While you evaluate the requirements that will be put on your MNS and speaker equipment, you must also take into account the desires of the system owner/operator, all operational goals for the equipment, and cost saving objectives for the owner.

Intelligibility Ratings of Speakers

The main operational goal for any speaker system is to ensure intelligible communications through the system. Although there is no Code or Standard set to require a certain level of speaker intelligibility, it does provide a new Annex D, entitled Speech Intelligibility, that treats the subject of measuring intelligibility levels in detail. In most designs of typical sound and communications systems, stakeholders measure intelligibility by whether or not the designers, installers, authorities having jurisdiction, and occupants can understand the messages. To help with this decision, speakers are rated on a speech transmission index. This is a complex formula which takes into account some physical characteristics of a transmission channel and expresses the ability of the channel successfully transmit syllables, words and sentences in a comprehensible manner for listeners. STI ranges from 0 for bad, to 1 for excellent.

How Hyperspike Speakers rate

Hyperspike speakers utilize some of the newest audio technology. These speakers employ a new and efficient design to minimize the number of speakers required over a large area. The audio output of the speakers has an STI rating between .85 and 1.0; which means it has some of the highest levels of intelligibility for any MNS speakers. In addition, these speakers are among the lightest and smallest in physical size which allows them to be mounted in almost any place both outdoor and indoor.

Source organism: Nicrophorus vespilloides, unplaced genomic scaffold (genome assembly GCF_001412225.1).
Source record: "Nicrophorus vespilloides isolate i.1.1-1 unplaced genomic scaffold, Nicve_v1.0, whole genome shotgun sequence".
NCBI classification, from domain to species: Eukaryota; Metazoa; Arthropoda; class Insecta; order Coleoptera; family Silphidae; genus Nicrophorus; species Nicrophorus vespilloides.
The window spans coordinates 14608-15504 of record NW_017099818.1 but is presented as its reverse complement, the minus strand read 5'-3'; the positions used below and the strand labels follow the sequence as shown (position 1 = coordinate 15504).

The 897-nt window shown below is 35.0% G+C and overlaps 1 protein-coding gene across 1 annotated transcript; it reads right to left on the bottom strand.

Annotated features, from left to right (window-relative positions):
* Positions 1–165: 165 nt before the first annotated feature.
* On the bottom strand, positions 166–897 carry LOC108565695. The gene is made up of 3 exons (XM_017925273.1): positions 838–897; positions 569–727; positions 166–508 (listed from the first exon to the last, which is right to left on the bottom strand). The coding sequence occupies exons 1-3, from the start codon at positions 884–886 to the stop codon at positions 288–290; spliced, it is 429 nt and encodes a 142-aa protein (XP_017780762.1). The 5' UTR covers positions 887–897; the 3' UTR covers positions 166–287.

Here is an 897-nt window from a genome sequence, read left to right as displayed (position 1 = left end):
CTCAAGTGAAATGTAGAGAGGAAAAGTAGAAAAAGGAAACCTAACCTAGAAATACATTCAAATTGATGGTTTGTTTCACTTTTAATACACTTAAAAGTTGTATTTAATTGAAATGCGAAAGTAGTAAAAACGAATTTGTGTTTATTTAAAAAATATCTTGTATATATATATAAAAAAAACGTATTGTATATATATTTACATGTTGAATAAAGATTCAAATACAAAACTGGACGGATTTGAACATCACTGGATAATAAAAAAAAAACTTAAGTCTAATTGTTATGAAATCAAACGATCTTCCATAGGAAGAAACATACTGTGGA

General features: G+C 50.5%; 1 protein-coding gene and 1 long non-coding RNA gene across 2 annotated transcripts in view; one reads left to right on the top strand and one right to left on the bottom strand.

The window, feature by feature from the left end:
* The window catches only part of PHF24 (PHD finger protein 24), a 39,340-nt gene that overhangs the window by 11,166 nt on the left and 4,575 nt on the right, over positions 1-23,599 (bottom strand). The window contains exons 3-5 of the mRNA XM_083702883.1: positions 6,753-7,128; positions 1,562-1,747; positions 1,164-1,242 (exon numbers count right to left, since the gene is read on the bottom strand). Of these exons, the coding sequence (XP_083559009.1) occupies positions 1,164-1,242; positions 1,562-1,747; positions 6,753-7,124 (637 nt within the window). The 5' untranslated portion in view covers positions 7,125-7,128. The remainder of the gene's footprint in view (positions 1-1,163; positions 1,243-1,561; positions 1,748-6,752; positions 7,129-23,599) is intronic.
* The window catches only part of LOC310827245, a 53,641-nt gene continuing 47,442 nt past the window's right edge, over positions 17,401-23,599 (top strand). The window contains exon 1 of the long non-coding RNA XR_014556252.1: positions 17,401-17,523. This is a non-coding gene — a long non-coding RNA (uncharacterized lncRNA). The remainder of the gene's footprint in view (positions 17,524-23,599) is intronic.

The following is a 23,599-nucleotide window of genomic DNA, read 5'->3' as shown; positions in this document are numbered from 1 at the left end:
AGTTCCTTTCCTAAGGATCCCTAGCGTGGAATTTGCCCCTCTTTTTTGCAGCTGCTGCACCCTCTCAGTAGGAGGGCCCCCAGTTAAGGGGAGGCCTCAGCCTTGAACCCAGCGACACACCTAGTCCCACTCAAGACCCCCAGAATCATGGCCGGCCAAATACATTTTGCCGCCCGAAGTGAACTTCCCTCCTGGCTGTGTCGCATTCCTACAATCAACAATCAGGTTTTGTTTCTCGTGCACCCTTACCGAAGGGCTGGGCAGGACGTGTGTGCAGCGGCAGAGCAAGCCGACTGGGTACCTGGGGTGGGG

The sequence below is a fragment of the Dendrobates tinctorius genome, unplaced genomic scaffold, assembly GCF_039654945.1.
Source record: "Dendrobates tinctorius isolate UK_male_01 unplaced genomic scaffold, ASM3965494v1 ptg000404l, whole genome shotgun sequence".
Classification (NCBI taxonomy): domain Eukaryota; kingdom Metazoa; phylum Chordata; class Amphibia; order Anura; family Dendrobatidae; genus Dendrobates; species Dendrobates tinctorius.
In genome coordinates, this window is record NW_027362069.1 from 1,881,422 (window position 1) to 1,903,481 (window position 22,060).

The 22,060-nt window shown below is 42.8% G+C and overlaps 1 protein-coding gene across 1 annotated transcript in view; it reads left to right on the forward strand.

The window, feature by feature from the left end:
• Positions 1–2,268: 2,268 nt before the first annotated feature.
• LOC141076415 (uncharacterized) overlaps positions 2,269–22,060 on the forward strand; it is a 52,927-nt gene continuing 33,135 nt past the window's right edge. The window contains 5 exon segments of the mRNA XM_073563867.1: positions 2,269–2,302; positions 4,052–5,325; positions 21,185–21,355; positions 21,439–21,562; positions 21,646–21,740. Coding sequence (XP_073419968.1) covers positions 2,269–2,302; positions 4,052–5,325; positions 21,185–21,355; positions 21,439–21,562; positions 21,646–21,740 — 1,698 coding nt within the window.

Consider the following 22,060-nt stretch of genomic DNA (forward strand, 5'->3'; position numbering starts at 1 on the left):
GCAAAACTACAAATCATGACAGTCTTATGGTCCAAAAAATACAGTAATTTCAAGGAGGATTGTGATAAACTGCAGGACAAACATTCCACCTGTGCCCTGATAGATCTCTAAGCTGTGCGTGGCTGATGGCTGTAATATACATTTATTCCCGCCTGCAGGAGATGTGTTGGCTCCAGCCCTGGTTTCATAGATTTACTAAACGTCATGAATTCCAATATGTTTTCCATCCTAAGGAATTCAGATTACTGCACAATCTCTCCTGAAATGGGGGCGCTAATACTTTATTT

Options from Hyperspike:

Lightweight High Power Speaker Arrays (HPSA)

Electronic outdoor audible notification units function on AC-power with battery backup to provide continuous 24/7 emergency operation for the life of the battery – one of the longest running uptimes available. Loudspeakers are typically installed on a structure or pole, and are available in a number of configurations. Units can serve areas measured in radial miles. Models come in architecturally neutral beige or gray.

Lightweight Medium Power Speaker Arrays (MPSA)

Electronic audible notification solutions that are ideal for smaller outdoor applications as well as large or very loud indoor areas. Loudspeakers are available in a number of configurations.

Portable Loudspeaker System

Self-amplified, portable loudspeaker can be hand-held or mounted on a tripod, truck or other apparatus. It features Say-Then-Play (STP) microphone system that disperses clear audio without feedback or disorienting echoes.

For more in-depth information about this topic, check out A1’s Lunch & Learns for architects and engineers.

A1 is a leading expert on the latest technology in life safety. To find out more information or to ask a question, click here or call us at 1-800-859-6198.

Jack Menke
Jack Menke

Requirements for Low Frequency Audible Alarms